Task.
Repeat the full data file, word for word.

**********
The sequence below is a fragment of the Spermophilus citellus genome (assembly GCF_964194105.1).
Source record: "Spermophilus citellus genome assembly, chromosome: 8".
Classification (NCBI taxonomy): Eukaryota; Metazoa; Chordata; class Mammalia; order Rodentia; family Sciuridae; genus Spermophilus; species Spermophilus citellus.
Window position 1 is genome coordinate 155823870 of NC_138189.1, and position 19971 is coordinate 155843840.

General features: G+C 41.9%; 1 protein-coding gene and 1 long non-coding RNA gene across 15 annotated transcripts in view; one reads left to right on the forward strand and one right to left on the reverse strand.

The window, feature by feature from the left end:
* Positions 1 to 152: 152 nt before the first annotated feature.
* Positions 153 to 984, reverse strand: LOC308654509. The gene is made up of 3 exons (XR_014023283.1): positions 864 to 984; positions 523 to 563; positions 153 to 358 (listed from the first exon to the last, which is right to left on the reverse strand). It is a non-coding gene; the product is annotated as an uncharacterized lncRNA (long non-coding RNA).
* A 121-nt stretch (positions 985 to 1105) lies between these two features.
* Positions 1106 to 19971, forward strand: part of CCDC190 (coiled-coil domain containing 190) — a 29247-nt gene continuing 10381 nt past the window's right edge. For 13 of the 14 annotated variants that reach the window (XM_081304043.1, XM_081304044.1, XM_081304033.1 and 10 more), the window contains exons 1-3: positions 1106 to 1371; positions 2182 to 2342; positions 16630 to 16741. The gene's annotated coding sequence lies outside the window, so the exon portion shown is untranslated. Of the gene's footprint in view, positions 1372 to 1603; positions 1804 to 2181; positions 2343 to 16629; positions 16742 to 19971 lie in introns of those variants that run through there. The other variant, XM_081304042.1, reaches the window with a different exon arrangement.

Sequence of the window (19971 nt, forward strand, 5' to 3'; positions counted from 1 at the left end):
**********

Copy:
The sequence below is a fragment of the Spermophilus citellus genome (assembly GCF_964194105.1).
Source record: "Spermophilus citellus genome assembly, chromosome: 8".
Classification (NCBI taxonomy): Eukaryota; Metazoa; Chordata; class Mammalia; order Rodentia; family Sciuridae; genus Spermophilus; species Spermophilus citellus.
Window position 1 is genome coordinate 155823870 of NC_138189.1, and position 19971 is coordinate 155843840.

General features: G+C 41.9%; 1 protein-coding gene and 1 long non-coding RNA gene across 15 annotated transcripts in view; one reads left to right on the forward strand and one right to left on the reverse strand.

The window, feature by feature from the left end:
* Positions 1 to 152: 152 nt before the first annotated feature.
* Positions 153 to 984, reverse strand: LOC308654509. The gene is made up of 3 exons (XR_014023283.1): positions 864 to 984; positions 523 to 563; positions 153 to 358 (listed from the first exon to the last, which is right to left on the reverse strand). It is a non-coding gene; the product is annotated as an uncharacterized lncRNA (long non-coding RNA).
* A 121-nt stretch (positions 985 to 1105) lies between these two features.
* Positions 1106 to 19971, forward strand: part of CCDC190 (coiled-coil domain containing 190) — a 29247-nt gene continuing 10381 nt past the window's right edge. For 13 of the 14 annotated variants that reach the window (XM_081304043.1, XM_081304044.1, XM_081304033.1 and 10 more), the window contains exons 1-3: positions 1106 to 1371; positions 2182 to 2342; positions 16630 to 16741. The gene's annotated coding sequence lies outside the window, so the exon portion shown is untranslated. Of the gene's footprint in view, positions 1372 to 1603; positions 1804 to 2181; positions 2343 to 16629; positions 16742 to 19971 lie in introns of those variants that run through there. The other variant, XM_081304042.1, reaches the window with a different exon arrangement.

Sequence of the window (19971 nt, forward strand, 5' to 3'; positions counted from 1 at the left end):